Office of Maryland Attorney General J. Joseph Curran, Jr.

November 21, 2001 Media Inquiries: Sean Caine 410-576-6357


Attorney General J. Joseph Curran, Jr., joined the Federal Trade Commission in warning Web site operators who suggest using such things as oregano oil or zinc mineral water to treat illnesses like anthrax that it is aware of no scientific proof for such claims and they must pull them off the Internet. After a coordinated Internet "surf" found sites touting products and therapies that claim to prevent, treat, or cure anthrax, smallpox, and other health hazards, the FTC has sent about 40 e-mail warnings telling operators of these sites to immediately pull the information.

The warning campaign is based on information gathered via a coordinated Internet surf by the FTC with the help of the Food & Drug Administration, more than 30 state Attorney General offices, and the California Department of Health Services. The Internet search focused on products claiming to protect against, detect, prevent, or treat biological and chemical agents, including anthrax. More than 200 sites marketing bioterrorism related products were uncovered, and additional sites are being evaluated for possible warning letters. Included in the review were such items as gas masks and protective suits; mail sterilizers; biohazard test kits; homeopathic remedies; and dietary supplements such as colloidal silver, zinc mineral water, thyme, and oregano oil as treatments for biological agents. Web sites may be subject to state or federal investigation or prosecution for making deceptive or misleading marketing claims that their products can protect against, detect, prevent, or treat biological or chemical contamination.

"The marketing that is taking place on the Internet is designed to prey on people’s fear in the wake of the events of September 11," Attorney General Curran said. "While this surf yielded no evidence of any Maryland companies engaged in such marketing practices, we continue to remain vigilant and caution Maryland consumers to do the same."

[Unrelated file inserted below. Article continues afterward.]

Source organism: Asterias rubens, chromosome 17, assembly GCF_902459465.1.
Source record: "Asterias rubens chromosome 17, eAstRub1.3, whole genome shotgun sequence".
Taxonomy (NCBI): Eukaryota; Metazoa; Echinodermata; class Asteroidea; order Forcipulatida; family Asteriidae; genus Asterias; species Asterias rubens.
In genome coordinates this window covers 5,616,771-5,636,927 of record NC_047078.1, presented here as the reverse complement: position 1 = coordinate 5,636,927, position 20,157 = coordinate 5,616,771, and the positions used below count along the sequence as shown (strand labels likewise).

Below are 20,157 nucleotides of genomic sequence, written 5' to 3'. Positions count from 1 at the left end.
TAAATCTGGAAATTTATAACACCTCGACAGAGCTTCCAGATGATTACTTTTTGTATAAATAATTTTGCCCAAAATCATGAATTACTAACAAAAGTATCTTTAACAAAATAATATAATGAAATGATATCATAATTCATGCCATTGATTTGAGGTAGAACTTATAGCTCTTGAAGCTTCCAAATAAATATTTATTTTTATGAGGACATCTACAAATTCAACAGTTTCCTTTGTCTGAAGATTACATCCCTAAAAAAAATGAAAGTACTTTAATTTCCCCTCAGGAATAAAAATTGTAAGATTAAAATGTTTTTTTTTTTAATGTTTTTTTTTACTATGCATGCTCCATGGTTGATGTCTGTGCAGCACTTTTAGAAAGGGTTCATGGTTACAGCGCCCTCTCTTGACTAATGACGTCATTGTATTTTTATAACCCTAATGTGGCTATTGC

In addition, both the FDA and a broad coalition of trade associations representing the dietary supplement industry have indicated that there is no scientific basis for the promotion of dietary supplements as a treatment for anthrax.

For consumers who visit Web sites or receive e-mails claiming to sell products to protect against, detect, prevent, or treat anthrax, small pox, or other biological or chemical health hazzards, the Attorney General and the FTC recommend:

  • Be wary of unscrupulous marketers who use cyberspace to peddle "miracle" treatments and cures to vulnerable consumers. Many of the ads and websites, which feature exotic potions and pills, special curative diets, strange magnetic or electrical devices, or newly discovered treatments, contain questionable claims about the effectiveness and safety of these products or services. The only known effective treatments for biological agents like anthrax or smallpox are approved prescription drugs and vaccines.
  • Be a savvy Internet shopper. For additional information, visit and

For consumers who visit Web sites and receive e-mails claiming to sell Ciprofloxacin (Cipro) and other antibiotics to treat anthrax, Curran reminds them that under Maryland law, medications such as Cipro cannot be sold without a prescription.

In addition to Maryland and the FTC, partners in this bioterrorism surf included the Food and Drug Administration; offices of the Attorney General of Alaska, Arizona, Arkansas, California, Connecticut, Florida, Illinois, Iowa, Kansas, Kentucky, Massachusetts, Michigan, Minnesota, Missouri, Nevada, New Jersey, New York, North Carolina, North Dakota, Ohio, Oregon, Pennsylvania, South Carolina, Tennessee, Texas, Vermont, Virginia, Washington, Wisconsin, and Wyoming; District of Columbia Office of the Corporation Counsel; and California Department of Health Services.